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Today is Friday, September 9, 2011. Do you know why today is special? Here’s the answer:

Yes, that’s right — we’re smack dab in the middle of the clerkship application season. Today was the first date and time (10 a.m. Eastern) when judges could contact applicants to schedule interviews, pursuant to the official law clerk hiring plan.

Let’s talk more about the process — and hear from those of you who are going through it….

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Walking the hallways at One First Street.

Last month, the Supreme Court law clerks for October Term 2010 finished their clerkships, turning over their clerkly duties to the October Term 2011 class of clerks. As in past years, many of the OT 2010 clerks are joining private law firms — which welcome them with six-figure signing bonuses. These bonuses are paid on top of base salaries reflecting their seniority (many SCOTUS clerks join firms as second- to fourth-year associates), as well as the usual year-end bonuses.

For the past few years, at least since 2007, law firm signing bonuses for members of The Elect have hovered around $250,000. But this year, at least a few firms are offering even more.

So how much are we talking about?

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First an earthquake, and now a hurricane. If the world is coming to an end, let’s go out doing what we love: talking about Supreme Court clerks.

Since our last round-up, which was over a month ago, there have been a few new hires. And some of them are for the distant future — namely, October Term 2013. Hopefully the world will still be around by then.

Let’s have a look, shall we?

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Many prominent people, including Chief Justice John Roberts and Judge Harry Edwards, have raised their voices about the increasing irrelevance of academic writing to practicing lawyers and judges. Yet, despite railing at the academy, those judges — and law firms, and sophisticated purchasers of legal services — all rely on the academics to identify talented lawyers. Law schools brand the beef, and purchasers buy based on the brand. What do I mean, and why is that process natural and appropriate?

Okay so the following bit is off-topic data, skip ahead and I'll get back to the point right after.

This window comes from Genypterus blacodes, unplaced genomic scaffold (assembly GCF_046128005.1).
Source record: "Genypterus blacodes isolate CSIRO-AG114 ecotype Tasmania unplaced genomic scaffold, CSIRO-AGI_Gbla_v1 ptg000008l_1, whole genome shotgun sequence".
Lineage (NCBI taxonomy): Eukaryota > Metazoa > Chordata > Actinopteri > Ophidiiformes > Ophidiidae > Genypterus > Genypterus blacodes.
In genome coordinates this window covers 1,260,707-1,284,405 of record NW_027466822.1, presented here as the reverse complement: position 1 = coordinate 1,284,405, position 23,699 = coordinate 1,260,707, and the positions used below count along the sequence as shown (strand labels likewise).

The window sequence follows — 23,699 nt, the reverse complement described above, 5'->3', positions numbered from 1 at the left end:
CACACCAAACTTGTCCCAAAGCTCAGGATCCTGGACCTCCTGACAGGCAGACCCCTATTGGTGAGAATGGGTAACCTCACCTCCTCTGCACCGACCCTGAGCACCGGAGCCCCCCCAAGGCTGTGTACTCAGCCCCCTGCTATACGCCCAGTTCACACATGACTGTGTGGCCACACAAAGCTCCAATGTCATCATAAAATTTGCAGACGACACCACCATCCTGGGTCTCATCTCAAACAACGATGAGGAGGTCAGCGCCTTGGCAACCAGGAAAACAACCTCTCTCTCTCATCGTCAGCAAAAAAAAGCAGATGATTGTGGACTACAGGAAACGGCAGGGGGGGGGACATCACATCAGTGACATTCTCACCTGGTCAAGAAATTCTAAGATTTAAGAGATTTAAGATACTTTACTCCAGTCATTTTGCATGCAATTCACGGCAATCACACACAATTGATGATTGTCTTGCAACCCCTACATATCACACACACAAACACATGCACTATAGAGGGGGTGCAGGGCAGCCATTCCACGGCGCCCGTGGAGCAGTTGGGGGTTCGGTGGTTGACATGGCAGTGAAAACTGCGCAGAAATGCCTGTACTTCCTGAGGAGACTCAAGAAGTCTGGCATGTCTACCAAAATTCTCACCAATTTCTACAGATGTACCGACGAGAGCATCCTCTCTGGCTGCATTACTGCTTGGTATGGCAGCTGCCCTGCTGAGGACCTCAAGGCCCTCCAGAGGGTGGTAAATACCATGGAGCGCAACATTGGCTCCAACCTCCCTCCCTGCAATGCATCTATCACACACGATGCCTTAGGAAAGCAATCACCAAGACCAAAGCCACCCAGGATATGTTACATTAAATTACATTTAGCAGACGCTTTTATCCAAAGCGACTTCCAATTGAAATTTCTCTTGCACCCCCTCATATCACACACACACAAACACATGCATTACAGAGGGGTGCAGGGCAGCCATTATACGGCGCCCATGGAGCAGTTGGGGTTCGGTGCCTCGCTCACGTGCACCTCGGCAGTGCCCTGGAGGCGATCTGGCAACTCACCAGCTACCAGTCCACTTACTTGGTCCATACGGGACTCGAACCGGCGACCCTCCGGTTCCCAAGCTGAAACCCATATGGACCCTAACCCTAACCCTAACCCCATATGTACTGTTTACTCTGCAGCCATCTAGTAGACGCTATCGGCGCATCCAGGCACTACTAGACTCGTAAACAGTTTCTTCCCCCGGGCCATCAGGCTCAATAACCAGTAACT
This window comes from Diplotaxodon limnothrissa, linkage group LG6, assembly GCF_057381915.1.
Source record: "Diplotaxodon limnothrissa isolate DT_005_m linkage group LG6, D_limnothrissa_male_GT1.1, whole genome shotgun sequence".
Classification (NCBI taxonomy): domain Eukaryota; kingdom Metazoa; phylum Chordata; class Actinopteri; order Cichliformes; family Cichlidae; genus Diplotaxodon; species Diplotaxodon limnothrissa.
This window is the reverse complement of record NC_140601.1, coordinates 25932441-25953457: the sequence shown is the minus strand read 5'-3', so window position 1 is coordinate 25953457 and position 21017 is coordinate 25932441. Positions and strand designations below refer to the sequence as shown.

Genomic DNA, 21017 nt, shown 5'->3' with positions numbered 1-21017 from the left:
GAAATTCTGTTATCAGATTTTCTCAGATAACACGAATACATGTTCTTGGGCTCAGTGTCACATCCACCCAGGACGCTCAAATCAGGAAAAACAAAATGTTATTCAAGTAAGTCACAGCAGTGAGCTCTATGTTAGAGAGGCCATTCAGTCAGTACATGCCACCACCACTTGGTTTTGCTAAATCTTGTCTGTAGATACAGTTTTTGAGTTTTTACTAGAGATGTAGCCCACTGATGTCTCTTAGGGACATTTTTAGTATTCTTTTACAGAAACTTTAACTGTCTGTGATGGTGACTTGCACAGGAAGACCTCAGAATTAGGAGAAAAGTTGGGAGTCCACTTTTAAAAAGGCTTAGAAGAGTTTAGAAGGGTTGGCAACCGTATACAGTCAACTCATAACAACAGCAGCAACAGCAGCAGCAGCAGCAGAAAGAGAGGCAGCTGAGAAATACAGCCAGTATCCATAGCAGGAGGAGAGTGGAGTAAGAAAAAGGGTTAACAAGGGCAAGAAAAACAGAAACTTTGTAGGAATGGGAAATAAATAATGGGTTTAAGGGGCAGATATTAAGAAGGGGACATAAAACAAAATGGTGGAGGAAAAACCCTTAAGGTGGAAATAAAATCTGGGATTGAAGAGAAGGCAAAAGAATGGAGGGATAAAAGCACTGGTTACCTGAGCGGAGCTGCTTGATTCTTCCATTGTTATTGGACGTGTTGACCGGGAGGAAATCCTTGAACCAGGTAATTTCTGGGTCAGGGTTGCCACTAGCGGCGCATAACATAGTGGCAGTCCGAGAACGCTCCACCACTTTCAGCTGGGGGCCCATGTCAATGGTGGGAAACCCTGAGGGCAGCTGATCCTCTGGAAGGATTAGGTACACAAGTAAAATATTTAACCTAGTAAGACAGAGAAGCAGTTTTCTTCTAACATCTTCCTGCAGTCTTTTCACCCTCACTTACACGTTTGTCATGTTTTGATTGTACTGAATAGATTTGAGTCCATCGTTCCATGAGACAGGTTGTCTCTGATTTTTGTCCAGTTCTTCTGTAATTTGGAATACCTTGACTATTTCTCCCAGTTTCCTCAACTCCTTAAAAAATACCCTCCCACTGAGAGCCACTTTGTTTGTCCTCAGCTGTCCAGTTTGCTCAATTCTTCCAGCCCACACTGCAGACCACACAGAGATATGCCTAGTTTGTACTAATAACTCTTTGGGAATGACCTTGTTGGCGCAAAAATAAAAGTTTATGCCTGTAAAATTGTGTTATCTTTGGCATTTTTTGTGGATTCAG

Let’s start with an example for people coming right out of law school: How should judges pick law clerks? One way — perhaps even the “fair” way — would be for judges to assume that each of the 45,000 people graduating from law school is equally likely to make a fine clerk. Judges would solicit applications from all 45,000 and then start the process of sorting the good from the bad.

That cannot work, of course. Judges don’t have the resources (or, necessarily, the ability) to study transcripts, read writing samples, conduct interviews, and do the other spadework needed to assess all of those candidates comprehensively. And judges can’t externalize the cost of the screening process; there’s no person or institution that would play that role for an acceptable price.

What are judges to do? They rely on law schools to brand the beef.

Rant as they may about scholars producing unhelpful scholarship, most judges rely essentially unthinkingly on those same scholars to have separated the potentially gifted lawyers from the crowd. Judges assume that the best students went to the best law schools; that, after arriving, the more talented law students outperformed the less talented ones; and thus that the best performers at the best law schools will make the best clerks. Judges typically pick their clerks from among the top graduates of the elite schools. Judges may think that professors are insane when they’re selecting topics for their scholarship and then devoting months to researching and writing on those subjects, but those same judges rely on the same professors to brand the beef astutely. Whatever criteria law schools are using within the asylum to rank their students, the outside world seems quite happy with it.

Is that fair?

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'These MBE questions are way easier than the practice ones!'

We thought we had a winner for most gutsy bar exam performance of July 2011. On Thursday, a woman taking the New Jersey bar exam passed out during the test — then picked herself up off the floor, and went right back to typing.

That’s impressive — but we may have spoken too soon. Here’s a labor-intensive story that tops it.

“A friend of mine went into labor while taking the Illinois bar exam,” a tipster told us. “She calmly finished, went to the hospital, and had her baby an hour or two later. Girl’s a real trooper.”

“A certain Northwestern Law alumna went into labor during the second day of the Illinois bar,” said a second source. “She finished the exam and had her baby, her first, at 5:58 p.m. I think that is worth noting.”

You better believe it’s worth noting. If ever there was a baby immaculately conceived by a lawgiver, this might be the one.

We have all the details — including a picture of the Bar Exam Baby, whom we’ll nickname “Baby Bar”….